THIS IS AN ARCHIVED SITE
This site contains information from January 2009-December 2014. Click HERE to go the CURRENT commerce.gov website.
Syndicate content

Blog Category: Women's History Month

U.S. Census Bureau Releases Key Statistics in Honor of Women's History Month

U.S. Census Bureau Releases Key Statistics in Honor of Women's History Month

National Women’s History Month’s roots go back to March 8, 1857, when women from New York City factories staged a protest over working conditions. International Women’s Day was first observed in 1909, but it wasn’t until 1981 that Congress established National Women’s History Week to be commemorated the second week of March. In 1987, Congress expanded the week to a month. Every year since, Congress has passed a resolution for Women’s History Month, and the President has issued a proclamation. Following are a few key statistics on women in the United States and the role they play in our labor force and economy.

161 million 

The number of females in the U.S. as of December 2013. The number of males was 156.1 million. 

75.1 million

The number of females 16 and older who participated in the civilian labor force in 2013. Women comprised 47.4 percent of the civilian labor force in 2013.

63% 

Percentage of social scientists who were women, the heaviest representation of women among all STEM (science, technology, engineering and math) fields. Among other STEM fields, approximately 14 percent of engineers, 45 percent of mathematicians and statisticians and 47 percent of life scientists were women.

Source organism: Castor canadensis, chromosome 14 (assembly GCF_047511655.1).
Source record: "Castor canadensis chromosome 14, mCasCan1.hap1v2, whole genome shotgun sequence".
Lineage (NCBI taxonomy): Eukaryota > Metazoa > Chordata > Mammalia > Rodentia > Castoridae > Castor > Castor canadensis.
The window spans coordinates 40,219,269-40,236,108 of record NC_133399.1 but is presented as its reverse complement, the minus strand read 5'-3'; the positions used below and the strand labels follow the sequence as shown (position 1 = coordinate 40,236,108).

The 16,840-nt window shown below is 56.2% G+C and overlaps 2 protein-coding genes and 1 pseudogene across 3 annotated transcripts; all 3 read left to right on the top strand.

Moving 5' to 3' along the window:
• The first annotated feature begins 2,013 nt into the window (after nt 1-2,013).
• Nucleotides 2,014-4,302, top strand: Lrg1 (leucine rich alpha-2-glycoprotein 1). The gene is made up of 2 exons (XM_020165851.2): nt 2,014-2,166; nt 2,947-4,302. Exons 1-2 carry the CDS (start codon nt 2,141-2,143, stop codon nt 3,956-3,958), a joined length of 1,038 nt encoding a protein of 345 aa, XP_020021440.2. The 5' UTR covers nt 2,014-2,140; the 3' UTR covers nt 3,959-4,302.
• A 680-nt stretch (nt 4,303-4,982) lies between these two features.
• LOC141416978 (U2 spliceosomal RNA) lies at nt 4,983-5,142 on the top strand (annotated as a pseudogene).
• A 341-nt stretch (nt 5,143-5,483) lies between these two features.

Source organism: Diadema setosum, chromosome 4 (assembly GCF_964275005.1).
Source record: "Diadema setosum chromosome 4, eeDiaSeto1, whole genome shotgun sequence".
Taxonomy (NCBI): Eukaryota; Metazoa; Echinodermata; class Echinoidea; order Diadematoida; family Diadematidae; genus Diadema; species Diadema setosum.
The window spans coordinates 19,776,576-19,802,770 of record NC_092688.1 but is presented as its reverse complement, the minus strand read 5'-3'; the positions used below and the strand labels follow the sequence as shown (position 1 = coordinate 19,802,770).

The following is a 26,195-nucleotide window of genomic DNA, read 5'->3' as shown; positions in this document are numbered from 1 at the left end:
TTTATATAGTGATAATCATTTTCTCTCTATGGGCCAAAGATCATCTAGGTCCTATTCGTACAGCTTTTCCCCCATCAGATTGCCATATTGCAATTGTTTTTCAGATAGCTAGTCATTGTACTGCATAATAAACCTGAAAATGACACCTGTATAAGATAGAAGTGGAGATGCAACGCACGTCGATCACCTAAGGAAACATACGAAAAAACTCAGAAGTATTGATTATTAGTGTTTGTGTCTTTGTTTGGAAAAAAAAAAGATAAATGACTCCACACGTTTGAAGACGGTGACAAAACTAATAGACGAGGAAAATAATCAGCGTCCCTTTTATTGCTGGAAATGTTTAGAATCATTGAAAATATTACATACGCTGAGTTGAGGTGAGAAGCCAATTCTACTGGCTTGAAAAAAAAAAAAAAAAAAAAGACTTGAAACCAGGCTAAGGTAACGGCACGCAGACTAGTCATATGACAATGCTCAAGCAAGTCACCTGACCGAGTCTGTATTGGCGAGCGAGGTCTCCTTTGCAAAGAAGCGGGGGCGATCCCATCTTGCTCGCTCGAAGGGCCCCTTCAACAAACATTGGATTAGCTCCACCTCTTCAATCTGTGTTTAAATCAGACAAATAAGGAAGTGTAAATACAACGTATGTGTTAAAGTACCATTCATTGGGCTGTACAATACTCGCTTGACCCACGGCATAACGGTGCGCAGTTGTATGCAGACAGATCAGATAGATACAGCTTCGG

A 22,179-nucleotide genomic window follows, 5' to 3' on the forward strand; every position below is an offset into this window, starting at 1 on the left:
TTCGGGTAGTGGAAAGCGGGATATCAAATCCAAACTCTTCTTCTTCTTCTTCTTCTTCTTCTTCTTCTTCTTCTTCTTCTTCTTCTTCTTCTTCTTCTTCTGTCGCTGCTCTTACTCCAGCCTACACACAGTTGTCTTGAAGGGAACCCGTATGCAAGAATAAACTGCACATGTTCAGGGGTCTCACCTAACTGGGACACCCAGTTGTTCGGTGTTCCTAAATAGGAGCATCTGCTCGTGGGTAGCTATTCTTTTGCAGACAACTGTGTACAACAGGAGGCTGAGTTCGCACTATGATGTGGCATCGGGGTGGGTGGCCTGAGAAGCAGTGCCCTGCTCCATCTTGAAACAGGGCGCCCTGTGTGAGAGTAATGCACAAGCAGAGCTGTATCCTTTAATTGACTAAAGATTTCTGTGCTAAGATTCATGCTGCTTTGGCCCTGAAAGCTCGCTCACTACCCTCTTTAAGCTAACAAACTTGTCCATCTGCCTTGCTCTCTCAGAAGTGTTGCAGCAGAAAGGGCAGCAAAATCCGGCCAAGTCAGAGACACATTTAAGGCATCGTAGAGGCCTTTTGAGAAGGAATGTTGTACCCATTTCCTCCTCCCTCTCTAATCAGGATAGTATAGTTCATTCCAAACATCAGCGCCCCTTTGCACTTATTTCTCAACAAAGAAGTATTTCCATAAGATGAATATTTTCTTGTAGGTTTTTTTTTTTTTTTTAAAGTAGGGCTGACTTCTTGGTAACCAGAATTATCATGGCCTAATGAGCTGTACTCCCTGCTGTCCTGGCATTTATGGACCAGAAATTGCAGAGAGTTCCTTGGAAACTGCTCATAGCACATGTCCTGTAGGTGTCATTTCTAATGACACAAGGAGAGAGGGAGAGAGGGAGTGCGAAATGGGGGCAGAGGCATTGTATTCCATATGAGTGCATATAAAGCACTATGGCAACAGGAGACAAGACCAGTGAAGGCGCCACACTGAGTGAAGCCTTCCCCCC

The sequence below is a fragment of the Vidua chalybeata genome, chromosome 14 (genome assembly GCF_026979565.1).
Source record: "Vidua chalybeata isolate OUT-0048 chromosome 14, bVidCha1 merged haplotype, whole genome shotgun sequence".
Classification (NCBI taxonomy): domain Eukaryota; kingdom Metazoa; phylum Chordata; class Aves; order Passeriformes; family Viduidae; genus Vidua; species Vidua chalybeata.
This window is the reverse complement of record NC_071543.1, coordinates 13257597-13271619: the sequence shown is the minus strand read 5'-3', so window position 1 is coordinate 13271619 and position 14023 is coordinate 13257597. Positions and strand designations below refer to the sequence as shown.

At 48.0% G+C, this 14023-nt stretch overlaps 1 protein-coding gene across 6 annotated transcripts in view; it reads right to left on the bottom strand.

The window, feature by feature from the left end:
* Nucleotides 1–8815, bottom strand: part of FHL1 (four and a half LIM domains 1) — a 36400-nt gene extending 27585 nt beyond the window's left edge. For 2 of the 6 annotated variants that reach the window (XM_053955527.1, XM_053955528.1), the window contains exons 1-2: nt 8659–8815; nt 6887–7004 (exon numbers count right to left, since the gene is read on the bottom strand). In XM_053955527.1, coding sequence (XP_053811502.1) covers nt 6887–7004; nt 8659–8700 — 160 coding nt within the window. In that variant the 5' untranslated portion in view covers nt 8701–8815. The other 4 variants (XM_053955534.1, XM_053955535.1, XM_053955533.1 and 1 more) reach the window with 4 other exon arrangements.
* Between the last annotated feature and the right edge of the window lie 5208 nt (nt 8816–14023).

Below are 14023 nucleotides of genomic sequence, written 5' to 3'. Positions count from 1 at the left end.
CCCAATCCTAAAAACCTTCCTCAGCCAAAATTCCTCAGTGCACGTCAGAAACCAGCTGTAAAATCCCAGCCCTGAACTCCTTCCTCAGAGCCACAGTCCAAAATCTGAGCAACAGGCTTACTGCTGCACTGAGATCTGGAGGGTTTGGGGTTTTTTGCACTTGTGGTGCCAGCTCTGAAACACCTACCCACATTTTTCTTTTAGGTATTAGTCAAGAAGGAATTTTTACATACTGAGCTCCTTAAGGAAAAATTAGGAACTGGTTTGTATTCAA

$39,157

The median annual earnings of women 15 or older who worked year-round, full time in 2013. In comparison, the median annual earnings of men were $50,033.

1.6 million

Number of women veterans in the United States in 2013.

For more interesting statistics on women in the United States, please go to the latest issue of the U.S. Census Bureau's Facts for Features

Secretary Pritzker Committed to Strengthening the Role of Women in Business and Technology

Penny Pritzker, Secretary of Commerce

Guest blog post by U.S. Commerce Secretary Penny Pritzker

As President Obama declared in his State of the Union address, “When women succeed, America succeeds.” Here at the Department of Commerce, we are committed to strengthening the role of women in business and technology. Among the Department’s many initiatives aimed toward advancing this goal are the U.S. Patent and Trademark Office’s (USPTO) efforts to empower our country’s women to innovate and create good jobs.

The USPTO provides the training and tools to encourage more women to get involved in, and contribute to, our innovation and knowledge-based economy.

In fiscal year 2013 alone, USPTO worked with over 3,000 girls through targeted programming focused on intellectual property (IP) and science, technology, engineering, and math (STEM) opportunities, including workshops on 3D printing, invention concepts, engineering design, game development, product packaging, and patent and trademark protection.